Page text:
Blog Aesthetics & Improved Functionality

blank book

I had planned to blog about my use of Google Docs this past week. With it being half term, I certainly had the time to do so, but instead, I ended up using much of my time improving the design and functionality of my blog.

Here is a summary of the changes that I have made.

Design
One of the key things that I wished to change was the appearance of the blog, particularly the home page. I wanted it to be more minimal, have less information, with limited colour. Ultimately I wish to just show the 10 most recent blog post titles but for now I have set the blog to simply show the most recent post. I also changed the colour of the “visited links” as they were too light.

I created two new static pages. The first of which was a contact page including a self made form utilising the site:EmailMeForm. The other a dedicated page for the #movemeon book which I contributed to. This allowed me to remove a badge advertising the book from the blog’s sidebar as well as some text and hyperlinks.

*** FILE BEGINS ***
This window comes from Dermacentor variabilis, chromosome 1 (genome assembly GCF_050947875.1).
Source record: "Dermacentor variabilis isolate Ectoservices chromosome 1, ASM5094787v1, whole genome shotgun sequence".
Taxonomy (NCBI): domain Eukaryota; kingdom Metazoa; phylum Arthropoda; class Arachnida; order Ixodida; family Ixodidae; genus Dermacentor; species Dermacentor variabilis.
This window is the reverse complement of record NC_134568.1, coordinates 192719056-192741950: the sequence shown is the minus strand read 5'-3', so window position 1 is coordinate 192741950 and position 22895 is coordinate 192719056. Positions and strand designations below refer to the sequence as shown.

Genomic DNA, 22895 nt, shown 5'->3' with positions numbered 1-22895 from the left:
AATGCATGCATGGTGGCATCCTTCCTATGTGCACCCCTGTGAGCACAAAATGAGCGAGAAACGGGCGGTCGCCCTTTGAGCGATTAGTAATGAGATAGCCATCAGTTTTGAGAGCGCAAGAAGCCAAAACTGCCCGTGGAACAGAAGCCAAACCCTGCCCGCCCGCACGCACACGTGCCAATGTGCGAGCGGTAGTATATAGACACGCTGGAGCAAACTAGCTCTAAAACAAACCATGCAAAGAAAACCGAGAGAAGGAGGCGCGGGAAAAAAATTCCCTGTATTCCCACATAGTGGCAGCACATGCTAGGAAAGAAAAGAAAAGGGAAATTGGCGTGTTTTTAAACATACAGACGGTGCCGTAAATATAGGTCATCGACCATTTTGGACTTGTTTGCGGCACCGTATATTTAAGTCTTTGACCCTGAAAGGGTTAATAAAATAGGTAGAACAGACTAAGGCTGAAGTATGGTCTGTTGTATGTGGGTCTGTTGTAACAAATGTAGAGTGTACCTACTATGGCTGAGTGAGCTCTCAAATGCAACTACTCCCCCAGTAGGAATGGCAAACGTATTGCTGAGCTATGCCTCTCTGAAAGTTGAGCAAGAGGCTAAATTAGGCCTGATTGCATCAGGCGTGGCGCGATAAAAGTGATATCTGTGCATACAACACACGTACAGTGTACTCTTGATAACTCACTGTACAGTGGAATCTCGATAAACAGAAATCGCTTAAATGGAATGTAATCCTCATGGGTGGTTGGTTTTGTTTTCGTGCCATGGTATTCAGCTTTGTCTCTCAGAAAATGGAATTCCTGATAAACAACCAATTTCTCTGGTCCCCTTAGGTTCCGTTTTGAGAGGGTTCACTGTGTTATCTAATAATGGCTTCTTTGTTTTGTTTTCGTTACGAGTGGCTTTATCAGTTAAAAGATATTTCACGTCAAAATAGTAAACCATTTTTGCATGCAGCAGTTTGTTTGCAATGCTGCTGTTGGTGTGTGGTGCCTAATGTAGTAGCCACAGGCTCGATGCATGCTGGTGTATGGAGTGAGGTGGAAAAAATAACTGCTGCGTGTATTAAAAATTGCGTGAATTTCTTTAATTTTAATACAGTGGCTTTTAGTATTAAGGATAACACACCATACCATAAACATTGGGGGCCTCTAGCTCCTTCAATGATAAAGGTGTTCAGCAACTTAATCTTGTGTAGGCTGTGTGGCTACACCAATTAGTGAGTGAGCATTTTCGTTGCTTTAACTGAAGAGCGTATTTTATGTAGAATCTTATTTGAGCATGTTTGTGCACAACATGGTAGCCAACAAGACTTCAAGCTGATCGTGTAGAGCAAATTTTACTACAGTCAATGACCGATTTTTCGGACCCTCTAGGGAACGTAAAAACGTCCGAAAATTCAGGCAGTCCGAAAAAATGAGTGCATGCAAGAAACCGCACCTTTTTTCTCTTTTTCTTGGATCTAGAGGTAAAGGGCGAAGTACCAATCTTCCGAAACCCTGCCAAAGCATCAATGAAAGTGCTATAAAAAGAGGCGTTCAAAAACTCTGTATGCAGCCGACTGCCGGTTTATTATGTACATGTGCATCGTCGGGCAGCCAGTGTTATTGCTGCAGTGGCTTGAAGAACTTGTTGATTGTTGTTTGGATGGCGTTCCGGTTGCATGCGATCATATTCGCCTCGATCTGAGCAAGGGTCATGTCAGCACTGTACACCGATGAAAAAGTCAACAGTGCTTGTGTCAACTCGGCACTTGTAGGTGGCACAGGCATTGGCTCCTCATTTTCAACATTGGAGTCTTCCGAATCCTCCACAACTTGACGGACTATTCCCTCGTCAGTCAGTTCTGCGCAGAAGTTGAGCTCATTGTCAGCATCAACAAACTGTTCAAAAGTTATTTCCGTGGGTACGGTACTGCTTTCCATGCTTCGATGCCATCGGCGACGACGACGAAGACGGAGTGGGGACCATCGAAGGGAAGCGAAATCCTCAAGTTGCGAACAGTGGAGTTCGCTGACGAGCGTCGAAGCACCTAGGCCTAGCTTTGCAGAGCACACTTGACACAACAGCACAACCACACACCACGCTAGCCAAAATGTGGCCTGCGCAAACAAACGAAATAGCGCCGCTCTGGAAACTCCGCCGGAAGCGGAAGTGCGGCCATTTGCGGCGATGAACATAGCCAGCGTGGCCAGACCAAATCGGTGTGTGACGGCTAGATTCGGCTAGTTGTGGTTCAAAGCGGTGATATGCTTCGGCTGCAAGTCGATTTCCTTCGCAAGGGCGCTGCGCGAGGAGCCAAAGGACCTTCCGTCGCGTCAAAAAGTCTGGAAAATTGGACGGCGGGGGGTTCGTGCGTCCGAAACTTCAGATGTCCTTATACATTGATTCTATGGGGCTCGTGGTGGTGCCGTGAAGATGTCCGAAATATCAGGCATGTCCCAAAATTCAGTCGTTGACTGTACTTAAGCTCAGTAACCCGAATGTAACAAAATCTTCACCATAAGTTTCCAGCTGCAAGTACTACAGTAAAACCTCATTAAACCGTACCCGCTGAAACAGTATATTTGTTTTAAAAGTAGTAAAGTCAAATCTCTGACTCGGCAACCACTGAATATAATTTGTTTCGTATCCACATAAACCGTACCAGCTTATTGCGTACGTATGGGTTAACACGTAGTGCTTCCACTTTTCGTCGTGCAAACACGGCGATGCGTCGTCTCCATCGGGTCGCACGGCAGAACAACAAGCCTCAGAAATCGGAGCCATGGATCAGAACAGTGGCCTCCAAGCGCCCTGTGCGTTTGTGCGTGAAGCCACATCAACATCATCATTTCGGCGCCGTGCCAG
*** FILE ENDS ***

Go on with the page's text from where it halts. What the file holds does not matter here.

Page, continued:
To further improve the look of the blog across all of the pages I made further changes to the sidebar. I began by removing my Twitter stream and some unnecessary text.  I then considered changing the subscription and follow links from plain text to attractive “minimal” buttons.  Using my Twitter PLN I found some links to different button sets. After settling on a set which I found here, I created two mock ups and tweeted them out asking people to vote for either the set on the left or the right.

blog buttons choice

The set on the left received the most votes and that was my preference as well so I decided to go with it and went about adding the buttons to my blog (more about this process below). I also moved the buttons up to the top of the sidebar to increase their visibility. (I’m still mulling over the final row at the bottom which would include my Google Reader shared items, a link to call me on Skype and a link to my school Media Studies blog.

Finally, I edited my About page, updating sections with some of the projects I have been involved with this year.

Functionality
In making some of the aesthetic changes mentioned above I was also able to make some improvements to the functionality of my blog.